But looking back, my memory of that time is not of dangers or adventures. Partly it is of a happy, care-free, varied time; partly of my companions, three of whom — Williams, Eldridge and Myhre — are among my dearest friends to-day; but mostly it is of ridiculous events. It may be that the more serious adventures of my later life throw up in relief the humour of those early days. I could fill a small volume with stories of that time, but here I must confine myself to telling how young Payne-Gallway cupped the Captain.

He, the Third Officer, was a most delightful person — so good-looking, such a charming smile, such perfect manners and so scrupulous — yet in efficiency, as an officer, he lacked something. He tended to hesitate. I had told him that when in doubt it was rarely the right thing to mark time, to do nothing; it was usually better to do something definite, and, if it proved the wrong thing, to correct it — if he could.

Now our Captain got ill. We were stationed in the neighbourhood of Hongkong, so I wrote to Dr. Cantlie — who later was Sir James of Harley Street — describing Captain Ross's symptoms, and sent Gallway in the pinnace with the letter.

In due course the boat returned, and Gallway came on board, saluted, then turned to me with eagerness: ` I say, do you know how to dry-cup?' Not quite, though I knew the principle of the thing — a pinch of cotton-wool with a few drops of spirit ignited in a tumbler, then slapped upon the skin; the forming of a vacuum, and the flesh sucked up inside the tumbler. But knowing the cause of Gallway's eagerness I said I did not know. ` Well, I do,' he said, ` Cantlie showed me. We have got to cup the Captain's back, and I have all the paraphernalia here,' and he indicated the large parcel he had brought on board.

We went to the saloon and unpacked the parcel — a quart of spirits-of-wine, a fulI-sized roll of cotton-wool and a special thick-rimmed tumbler. Then Gallway got very busy and important, went to Ross's cabin and turned him on his tummy and bared his back; he took the tumbler and put a good wad of wool in it, looked at it thoughtfully, put in as much again and pressed it down. I now watched to see how far he would go before he asked for help. He poured in some spirit, looked for it in the glass but could not find it, so he poured in more — a wine-glassful or so. In the meantime, as.I did not want the ship on fire, I had placed a wash-hand basin on the table.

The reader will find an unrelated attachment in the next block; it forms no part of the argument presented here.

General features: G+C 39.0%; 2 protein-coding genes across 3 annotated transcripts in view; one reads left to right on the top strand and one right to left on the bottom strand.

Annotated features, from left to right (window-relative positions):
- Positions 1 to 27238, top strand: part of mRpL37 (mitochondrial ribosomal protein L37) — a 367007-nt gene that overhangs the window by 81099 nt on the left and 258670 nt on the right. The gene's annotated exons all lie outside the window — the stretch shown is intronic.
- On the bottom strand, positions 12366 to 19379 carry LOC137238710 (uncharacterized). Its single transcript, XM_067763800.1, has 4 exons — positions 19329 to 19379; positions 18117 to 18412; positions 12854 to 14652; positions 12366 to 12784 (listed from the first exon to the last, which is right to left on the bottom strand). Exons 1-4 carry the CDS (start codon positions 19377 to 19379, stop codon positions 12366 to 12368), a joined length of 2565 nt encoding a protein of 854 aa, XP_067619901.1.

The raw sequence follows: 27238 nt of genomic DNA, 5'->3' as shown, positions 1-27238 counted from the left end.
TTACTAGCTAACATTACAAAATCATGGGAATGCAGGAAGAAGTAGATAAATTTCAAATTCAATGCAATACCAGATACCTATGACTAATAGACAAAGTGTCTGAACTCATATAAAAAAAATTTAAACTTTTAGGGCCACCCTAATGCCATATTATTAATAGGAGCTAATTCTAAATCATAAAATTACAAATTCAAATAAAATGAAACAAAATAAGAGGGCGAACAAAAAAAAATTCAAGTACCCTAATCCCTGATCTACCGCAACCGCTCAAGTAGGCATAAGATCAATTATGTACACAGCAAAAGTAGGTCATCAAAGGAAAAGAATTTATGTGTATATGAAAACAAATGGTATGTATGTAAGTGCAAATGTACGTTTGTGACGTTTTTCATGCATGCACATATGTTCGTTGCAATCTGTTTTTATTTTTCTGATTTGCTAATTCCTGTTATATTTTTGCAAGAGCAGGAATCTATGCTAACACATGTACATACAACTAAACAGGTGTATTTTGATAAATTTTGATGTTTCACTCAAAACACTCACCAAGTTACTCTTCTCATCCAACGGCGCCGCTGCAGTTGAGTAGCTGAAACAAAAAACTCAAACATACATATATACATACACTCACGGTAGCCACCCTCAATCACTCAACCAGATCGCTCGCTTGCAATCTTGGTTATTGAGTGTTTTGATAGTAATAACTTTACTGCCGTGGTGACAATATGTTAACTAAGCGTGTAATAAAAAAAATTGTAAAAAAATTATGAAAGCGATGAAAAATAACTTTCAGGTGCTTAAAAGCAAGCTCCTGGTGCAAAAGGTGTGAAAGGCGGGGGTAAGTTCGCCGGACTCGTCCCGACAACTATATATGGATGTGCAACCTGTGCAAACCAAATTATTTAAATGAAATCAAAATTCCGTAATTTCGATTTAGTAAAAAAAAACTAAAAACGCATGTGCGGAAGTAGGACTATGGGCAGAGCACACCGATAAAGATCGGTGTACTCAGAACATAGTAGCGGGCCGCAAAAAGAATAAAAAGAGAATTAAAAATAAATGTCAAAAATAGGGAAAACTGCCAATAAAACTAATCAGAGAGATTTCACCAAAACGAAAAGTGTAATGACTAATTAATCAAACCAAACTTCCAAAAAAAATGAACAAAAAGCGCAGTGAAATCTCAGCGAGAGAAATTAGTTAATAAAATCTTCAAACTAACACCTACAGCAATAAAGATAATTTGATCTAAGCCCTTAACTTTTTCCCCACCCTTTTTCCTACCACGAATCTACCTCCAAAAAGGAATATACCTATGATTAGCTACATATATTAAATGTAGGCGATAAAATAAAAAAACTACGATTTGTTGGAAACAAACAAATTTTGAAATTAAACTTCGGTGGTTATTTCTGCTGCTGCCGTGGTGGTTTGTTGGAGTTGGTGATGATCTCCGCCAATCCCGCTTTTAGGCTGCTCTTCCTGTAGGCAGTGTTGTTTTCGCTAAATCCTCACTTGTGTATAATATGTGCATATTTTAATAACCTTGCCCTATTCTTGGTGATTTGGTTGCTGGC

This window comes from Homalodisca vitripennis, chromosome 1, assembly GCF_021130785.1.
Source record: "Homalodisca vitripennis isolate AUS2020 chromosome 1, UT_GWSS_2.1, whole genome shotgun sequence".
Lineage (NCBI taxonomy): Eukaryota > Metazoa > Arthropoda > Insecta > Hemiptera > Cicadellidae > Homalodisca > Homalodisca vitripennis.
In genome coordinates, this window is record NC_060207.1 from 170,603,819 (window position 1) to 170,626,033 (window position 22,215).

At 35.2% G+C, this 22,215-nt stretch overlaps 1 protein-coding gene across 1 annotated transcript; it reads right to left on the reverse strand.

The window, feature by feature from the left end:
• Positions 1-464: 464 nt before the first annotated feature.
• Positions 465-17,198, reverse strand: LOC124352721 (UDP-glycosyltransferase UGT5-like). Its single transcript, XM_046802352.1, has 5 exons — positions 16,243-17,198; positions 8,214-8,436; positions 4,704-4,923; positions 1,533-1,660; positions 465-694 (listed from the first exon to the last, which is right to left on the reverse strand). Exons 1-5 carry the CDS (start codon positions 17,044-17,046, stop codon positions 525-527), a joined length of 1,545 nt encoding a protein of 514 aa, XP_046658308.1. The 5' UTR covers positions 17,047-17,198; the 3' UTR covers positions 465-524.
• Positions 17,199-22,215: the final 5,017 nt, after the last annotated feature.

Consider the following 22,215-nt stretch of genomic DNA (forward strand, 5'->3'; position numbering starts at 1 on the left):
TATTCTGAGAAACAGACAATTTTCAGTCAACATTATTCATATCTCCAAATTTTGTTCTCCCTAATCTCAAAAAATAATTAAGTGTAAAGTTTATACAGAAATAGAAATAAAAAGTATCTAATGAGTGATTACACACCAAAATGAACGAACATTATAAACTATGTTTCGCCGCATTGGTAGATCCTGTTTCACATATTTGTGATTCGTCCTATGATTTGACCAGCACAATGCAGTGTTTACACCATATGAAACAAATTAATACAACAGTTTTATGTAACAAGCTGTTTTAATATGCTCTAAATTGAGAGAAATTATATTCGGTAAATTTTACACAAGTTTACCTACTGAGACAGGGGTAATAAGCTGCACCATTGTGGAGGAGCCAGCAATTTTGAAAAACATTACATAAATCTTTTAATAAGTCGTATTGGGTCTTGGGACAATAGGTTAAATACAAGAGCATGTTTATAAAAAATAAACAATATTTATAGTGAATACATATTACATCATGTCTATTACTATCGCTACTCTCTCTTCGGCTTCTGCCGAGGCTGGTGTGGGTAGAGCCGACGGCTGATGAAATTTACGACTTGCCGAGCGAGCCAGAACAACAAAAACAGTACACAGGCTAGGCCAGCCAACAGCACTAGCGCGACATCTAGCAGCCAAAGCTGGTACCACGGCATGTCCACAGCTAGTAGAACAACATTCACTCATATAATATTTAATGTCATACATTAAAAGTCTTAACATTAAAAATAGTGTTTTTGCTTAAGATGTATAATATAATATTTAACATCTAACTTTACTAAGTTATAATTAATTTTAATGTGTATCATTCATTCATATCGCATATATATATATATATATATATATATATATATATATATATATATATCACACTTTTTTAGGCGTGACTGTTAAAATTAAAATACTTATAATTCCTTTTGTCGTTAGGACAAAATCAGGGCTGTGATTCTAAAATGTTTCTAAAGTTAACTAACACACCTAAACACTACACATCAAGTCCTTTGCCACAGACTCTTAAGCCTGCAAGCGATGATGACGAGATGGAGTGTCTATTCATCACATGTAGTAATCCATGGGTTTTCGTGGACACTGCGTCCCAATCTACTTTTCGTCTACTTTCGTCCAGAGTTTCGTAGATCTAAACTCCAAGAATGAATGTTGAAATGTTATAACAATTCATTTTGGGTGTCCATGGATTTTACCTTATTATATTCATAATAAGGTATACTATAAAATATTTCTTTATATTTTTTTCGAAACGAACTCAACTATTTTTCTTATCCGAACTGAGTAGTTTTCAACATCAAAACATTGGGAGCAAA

Gallway put the tumbler in it and lit a match, and I noticed that his lip was twitching, the sign with him of nervousness and doubt; but he pulled himself together and lit the thing, and a flame shot up and reached the deck above. Gallway did not look at me; some seconds passed, and in the meantime the paint on the panelling was blistering and the glass became white-hot. Then he went into the bathroom and came back with a towel, and I thought that he was going to douse the flame and give the matter up; but I was only partly right.

He doused the flame, took the white-hot tumbler in the towel and, before I could prevent him, had not only placed it on poor Ross's back, but pressed and twisted it and bored a ring right through the skin; and Ross, who believed that cupping was a painful process, bore it like a Briton. With his mouth full of feathers, which he had bitten from his pillow, he lay there spluttering and groaning.

GalIway followed me to the saloon, and it was he who did the talking. ` I know that that was wrong. I'll do it right next time; please, please, don't take the job away from me'; and so I let him. This time the wool and spirits were but a fraction of what he had used at first, but still were far too much; and, when again he fetched the towel, I did not dream he would repeat that awful operation; but he did so; he bored a second ring in Ross's back.

Later he explained that in each case when he applied the incandescent tumbler he was carrying out my maxim to do something when in doubt. He was delighted when the doctor came next day and said that nothing could have been better for the Captain than that treatment; it was the equivalent of the cautery counter-irritant only given up by the profession on account of its great painfulness.